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What's Up Magazine

Athlete Worth Watching: Cody Winokur

May 01, 2018 12:00AM
By Tom Worgo

When Archbishop Spalding football player Cody Winokur suffered a severe injury—he fractured his fibula and tore two ligaments in his ankle right before the 2017 season started—everyone who
knew him thought his career might have been in jeopardy.

Everybody but Winokur. He shrugged off the injury as no big thing.

“It was incredibly impressive how he handled that,” Spalding Football Coach Kyle Schmitt says. “He handled it way better than me, his dad or a lot of his teammates. Cody was awesome.”

He sustained the injury in a scrimmage against Pallotti in late August when a Panther defender dove at a Cavalier running back’s legs and knocked Winokur down instead.

His attitude made the long road back to recovery a lot shorter and smoother as he prepares to play football next fall for Army West Point.

The 6-foot-2, 250-pound Winokur, who carries a 3.9 grade point average and wants to major in systems engineering, has played the sport since he was eight years old and couldn’t wait to get back to it.

“It was a little bump in the road,” says Winokur, who also played lacrosse and wrestled for the Cavaliers. “As soon as I came out of surgery, I asked when could I start rehab and start getting this train cranking again because I am looking forward to getting back on the field.”

Winokur, a Severna Park resident, proved how serious he was by all the time and dedication he put into his rehab and physical therapy. He spent about two hours a day for five months working at Spalding with the school’s athletic trainer, Casey Berry.  

“I’ve had 11 athletes who all had surgeries and do rehab and I think his attention to detail is what sets him apart,” Berry says. “It gets mentally grueling and it gets old, but his consistency has always been there. Consistency is something a lot of these kids lack. He does what he needs to do to get better.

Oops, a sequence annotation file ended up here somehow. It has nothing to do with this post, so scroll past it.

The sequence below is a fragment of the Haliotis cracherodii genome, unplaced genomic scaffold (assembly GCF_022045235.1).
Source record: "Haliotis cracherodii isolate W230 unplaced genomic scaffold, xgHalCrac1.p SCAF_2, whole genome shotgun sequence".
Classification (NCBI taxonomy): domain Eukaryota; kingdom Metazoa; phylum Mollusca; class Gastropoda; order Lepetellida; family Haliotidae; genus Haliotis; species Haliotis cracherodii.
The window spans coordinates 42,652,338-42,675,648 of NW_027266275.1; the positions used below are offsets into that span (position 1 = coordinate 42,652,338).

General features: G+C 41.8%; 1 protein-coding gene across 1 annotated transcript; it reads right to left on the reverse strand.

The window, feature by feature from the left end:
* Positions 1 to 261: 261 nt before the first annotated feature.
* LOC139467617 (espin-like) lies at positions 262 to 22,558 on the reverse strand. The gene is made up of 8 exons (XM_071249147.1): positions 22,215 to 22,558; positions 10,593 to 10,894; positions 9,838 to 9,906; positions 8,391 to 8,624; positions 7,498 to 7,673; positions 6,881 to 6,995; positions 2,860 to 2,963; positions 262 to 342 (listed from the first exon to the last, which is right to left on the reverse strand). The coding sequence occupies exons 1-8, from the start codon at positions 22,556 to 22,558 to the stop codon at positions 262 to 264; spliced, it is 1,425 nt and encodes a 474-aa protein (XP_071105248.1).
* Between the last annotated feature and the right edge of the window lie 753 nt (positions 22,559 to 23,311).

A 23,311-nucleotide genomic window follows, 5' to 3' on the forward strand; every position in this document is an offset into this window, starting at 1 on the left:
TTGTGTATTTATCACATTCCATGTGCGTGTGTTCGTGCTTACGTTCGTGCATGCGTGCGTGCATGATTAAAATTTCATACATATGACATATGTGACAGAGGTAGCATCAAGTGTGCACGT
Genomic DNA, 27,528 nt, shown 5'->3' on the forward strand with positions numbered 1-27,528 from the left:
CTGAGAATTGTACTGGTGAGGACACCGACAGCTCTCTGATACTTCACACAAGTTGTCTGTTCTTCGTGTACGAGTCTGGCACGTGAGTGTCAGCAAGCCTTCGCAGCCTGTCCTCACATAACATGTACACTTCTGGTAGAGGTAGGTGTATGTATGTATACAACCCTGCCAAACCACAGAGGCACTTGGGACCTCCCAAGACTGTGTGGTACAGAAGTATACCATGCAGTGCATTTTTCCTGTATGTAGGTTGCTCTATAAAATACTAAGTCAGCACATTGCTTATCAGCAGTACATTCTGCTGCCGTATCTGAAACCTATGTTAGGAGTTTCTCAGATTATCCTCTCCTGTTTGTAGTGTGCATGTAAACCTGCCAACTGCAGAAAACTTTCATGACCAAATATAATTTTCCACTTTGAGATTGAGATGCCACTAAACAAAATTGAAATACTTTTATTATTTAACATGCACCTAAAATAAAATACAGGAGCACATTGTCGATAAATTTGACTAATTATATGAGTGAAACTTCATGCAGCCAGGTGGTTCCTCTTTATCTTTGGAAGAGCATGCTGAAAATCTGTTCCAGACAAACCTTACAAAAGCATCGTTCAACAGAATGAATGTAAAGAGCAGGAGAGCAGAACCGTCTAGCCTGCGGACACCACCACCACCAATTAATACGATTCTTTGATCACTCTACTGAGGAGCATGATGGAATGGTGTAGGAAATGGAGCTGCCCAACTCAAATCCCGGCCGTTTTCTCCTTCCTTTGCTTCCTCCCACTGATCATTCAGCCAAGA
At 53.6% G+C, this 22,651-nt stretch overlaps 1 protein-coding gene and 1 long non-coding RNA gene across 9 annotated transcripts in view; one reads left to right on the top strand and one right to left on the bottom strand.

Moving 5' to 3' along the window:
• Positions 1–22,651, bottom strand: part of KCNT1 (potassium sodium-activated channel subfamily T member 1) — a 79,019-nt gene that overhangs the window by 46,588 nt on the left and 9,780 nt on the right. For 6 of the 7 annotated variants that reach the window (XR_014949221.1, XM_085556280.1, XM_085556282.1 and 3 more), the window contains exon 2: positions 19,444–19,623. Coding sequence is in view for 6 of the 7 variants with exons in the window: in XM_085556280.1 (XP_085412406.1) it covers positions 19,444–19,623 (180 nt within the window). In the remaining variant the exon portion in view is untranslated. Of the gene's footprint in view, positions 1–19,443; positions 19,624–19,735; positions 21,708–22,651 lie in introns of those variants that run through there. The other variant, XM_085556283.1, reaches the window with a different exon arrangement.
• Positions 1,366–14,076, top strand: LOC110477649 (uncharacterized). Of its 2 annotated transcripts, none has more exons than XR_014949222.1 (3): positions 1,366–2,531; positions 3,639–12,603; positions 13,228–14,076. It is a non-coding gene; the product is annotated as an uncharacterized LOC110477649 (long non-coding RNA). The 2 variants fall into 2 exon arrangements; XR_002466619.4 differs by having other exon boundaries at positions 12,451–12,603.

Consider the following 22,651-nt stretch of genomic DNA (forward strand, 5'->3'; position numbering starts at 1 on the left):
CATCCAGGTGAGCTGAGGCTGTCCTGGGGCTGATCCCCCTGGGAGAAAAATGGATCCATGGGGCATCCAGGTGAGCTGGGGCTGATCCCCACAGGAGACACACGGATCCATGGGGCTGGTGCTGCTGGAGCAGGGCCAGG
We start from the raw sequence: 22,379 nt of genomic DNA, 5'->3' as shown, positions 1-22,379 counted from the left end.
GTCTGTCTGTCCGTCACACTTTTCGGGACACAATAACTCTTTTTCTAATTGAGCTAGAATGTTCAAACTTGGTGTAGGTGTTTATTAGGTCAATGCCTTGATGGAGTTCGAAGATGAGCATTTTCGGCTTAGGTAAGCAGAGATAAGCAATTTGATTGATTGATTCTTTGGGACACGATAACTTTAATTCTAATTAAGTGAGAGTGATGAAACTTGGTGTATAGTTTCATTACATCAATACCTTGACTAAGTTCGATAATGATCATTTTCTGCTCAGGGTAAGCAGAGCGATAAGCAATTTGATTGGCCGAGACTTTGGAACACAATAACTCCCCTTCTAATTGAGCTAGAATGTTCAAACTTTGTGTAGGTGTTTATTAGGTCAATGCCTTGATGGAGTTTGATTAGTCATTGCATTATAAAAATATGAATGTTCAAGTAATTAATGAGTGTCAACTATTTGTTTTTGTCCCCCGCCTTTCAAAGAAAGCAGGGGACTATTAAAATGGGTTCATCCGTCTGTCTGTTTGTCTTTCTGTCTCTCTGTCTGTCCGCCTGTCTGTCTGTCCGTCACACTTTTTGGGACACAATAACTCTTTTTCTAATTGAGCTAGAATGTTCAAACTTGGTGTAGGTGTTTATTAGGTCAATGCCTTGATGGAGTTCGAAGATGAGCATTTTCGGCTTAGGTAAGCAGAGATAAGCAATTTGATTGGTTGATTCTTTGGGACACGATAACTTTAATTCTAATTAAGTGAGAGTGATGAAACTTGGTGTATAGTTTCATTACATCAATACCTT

“He enjoys the process and reaching the goals,” she adds. “He always wants to get in the weight room and be an example to those around him.”  

The workouts were grueling and sometimes painful, but he never lost his commitment. “I did a whole bunch of kinetic body stuff to strengthen my core and my hamstrings to make sure I was strong enough,” Winokur says. “I did free body exercises to get my range of motion back. I never stopped lifting upper body.”

Schmitt was impressed, but not at all surprised, by Winokur’s grit, determination, work ethic, and character. “Cody is a guy that carries himself with a presence,” the coach says. “You can point to him and say, ‘You want to know how to work in the weight room? You want to know how to
work in the classroom? You want to know how to treat your peers and your teachers? Then this is a guy you want to emulate.’ When you give freshmen the example of Cody Winokur, it lasts them for four years.”

Schmitt also raves about Winokur’s football skills. He’s an outstanding run and pass blocker with a mean streak who earned Maryland Interscholastic Athletic Association all-conference and all-state honors in 2016. Winokur is one of the few freshmen to earn a starting spot in Schmitt’s time on the job.

“His toughness as a player stands out above everything else,” Schmitt says. “He played with an edge. His aggressiveness was one of the keys to his success.”

Toughness defines Winokur. He suits up not just to win but to dominate. “I want to beat you physically and mentally,” Winokur explains. “There’s no better feeling than looking across from someone and knowing you are tougher and mentally stronger and knowing you broke their will.”

Winokur was a pretty good lacrosse player, as well. He played three years on the varsity as a defender and started for two.

“He was very coachable and had that winner’s mentality to do whatever it took to be successful,” Spalding Boys’ Lacrosse Coach Brian Phipps says. “Football was his main love, but his quickness and stick skills, he could have definitely could have played lacrosse at the Division I level.”